In the time I have been photographing these birds I won't go so far as to say I recognise each individually but I have come to know of a few by their habits. There are three or four birds who favour this feeding ground, two are a pair although they don't always feed together. Another is a single male who often challenges the male of the pair and two or three times I have witnessed arial battles between them. Unfortunately I have always been too far away to photograph them scrapping but it appeared that this morning I was finally able to get the opportunity. The heron from upriver was the single male, the one from the point one of a pair.

Battles usually start with body posturing, Both birds drop their wings a little and the long thin feathers on their backs stand semi-erect. They hold their heads up as high as they can, all this posturing in an effort to appear bigger than they truly are. They strut side on to each other for a bit then turn and show their other side as they strut back again like yachts tacking in a race. If neither side backs down then they get closer and closer before finally turning to face each other in a challenge to duel. These two didn't waste much time posturing before they were hard out fighting! Unfortunately I didnt have time to get closer and I was shooting into the sun so my photos arent the best quality but they capture some of the action. There were literally feathers flying although they didn't show up in my images.
After a battle of about five or six seconds the male from the point beat a hasty retreat back to where he had come from, near where my car was parked. I followed and very soon he flew back to again challenge his attacker. I was able to get myself close and in the perfect position to capture another fight, this time with the sun at my back. BUT those bloody birds just did their sailboat impressions cruising up and down with their beaks pointed at the sky for about half an hour!!!! The loser from the first encounter was just not quite game enough to engage in combat and would back off as soon as the first one got too close. Finally he was distracted by a fish flopping about in the water so he grabbed that and used it as an excuse to walk away from the fight.

While the herons use this posture of "heads up as high as they can" to signal aggression, the opposite is used to signal a friendly greeting. The heron pair, after a morning feeding often rest together on the balcony of the yachtclub and when they meet there it is with heads lowered and beaks clapping at the other birds knee height. They croak softly to each other and the feathers on their backs are raised. The sexes are difficult to tell apart unless they are together with the male slightly larger and a little more colour in his plumage.

Monday, 4 May 2009

About a reptile, a rodent and a range of birds

Troy and I had Friday off and we spent the day at home catching up on jobs. It was lovely and sunny and the skink was back in the carport. Troy got this great shot of him. He really likes hanging out in our shoes!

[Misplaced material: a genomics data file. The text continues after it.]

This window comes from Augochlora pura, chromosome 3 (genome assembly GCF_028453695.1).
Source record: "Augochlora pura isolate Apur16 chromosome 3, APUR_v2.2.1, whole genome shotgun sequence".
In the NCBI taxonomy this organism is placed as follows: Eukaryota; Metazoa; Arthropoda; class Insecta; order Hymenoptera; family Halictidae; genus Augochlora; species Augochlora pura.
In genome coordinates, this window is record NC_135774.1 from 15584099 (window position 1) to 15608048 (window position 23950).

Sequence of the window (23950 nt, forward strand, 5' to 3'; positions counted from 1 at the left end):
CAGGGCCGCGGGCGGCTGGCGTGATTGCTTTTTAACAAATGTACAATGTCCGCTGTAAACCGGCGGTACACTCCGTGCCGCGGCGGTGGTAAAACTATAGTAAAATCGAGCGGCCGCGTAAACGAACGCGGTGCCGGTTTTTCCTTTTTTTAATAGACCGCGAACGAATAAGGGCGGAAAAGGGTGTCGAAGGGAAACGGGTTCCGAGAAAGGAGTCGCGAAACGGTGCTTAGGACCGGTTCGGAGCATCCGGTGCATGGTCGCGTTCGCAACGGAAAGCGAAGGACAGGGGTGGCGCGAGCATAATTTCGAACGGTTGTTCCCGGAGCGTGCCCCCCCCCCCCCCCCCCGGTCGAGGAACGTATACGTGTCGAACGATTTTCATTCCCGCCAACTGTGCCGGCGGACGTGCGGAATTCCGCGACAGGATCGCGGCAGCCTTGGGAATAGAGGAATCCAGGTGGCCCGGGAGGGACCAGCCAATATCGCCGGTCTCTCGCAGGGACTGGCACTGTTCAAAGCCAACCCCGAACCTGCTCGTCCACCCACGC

I was hanging out the washing when I saw Billy the wonderdog sniffing around in the garden. All of a sudden he went into "hunt" mode, his tail stuck straight up and his body was stiff. He was staring into the greenery behind the carport. I thought he may have sniffed out a mouse so I told him to "get dat mouse boy!" All of a sudden he lunged in and came up with a HUGE rat in his mouth!!! Aaaargghhh!!!! He shook it and the rat turned and sunk its teeth into Bills cheek. The poor dog spat out the rat but it was still hanging off his face. The rat was squealing, I was squealing.....After violently shaking his head a number of times the rat let go and tried to make its escape. Bill jumped on it again and finally killed it. I made a fuss of him and gave him two big bones as a reward. He was bleeding a little from a bite mark on his muzzle but he soon forgot his injury after he got his bones! So check out these nasty teeth.

I have been waiting for the return of the Kotuku at the Apanui saltmarsh recently and I thought I had spotted him there last week. But I only saw him flying over into the reeds and when I later checked the photos I wasn't convinced it was the white heron. Instead I think it was the egret whom I have seen feeding at the Awatapu lagoon lately. But I did take some shots of the spoonbills. A pair was circling over head, spooked into the air by a harrier, and I took this photo as they began their descent. They very suddenly half fold in their wings and almost tumble to the ground in a spectacular fashion before regaining composure just before landing. Goofy birds but very interesting to watch.

On Sunday I went for a walk along Thornton beach. There was some spectacular breakers rolling in from way out in the ocean. There was a divine golden sunset and I photographed a couple of stilts in the orange light.

Today Troy had to work late so I was lucky enough to watch the sun set over my favourite spot on the river. It was a still evening and the starlings were flying in large flocks over the saltmarsh before retiring to their roosts. I can't help but think how lucky I am to live in such a wonderful place!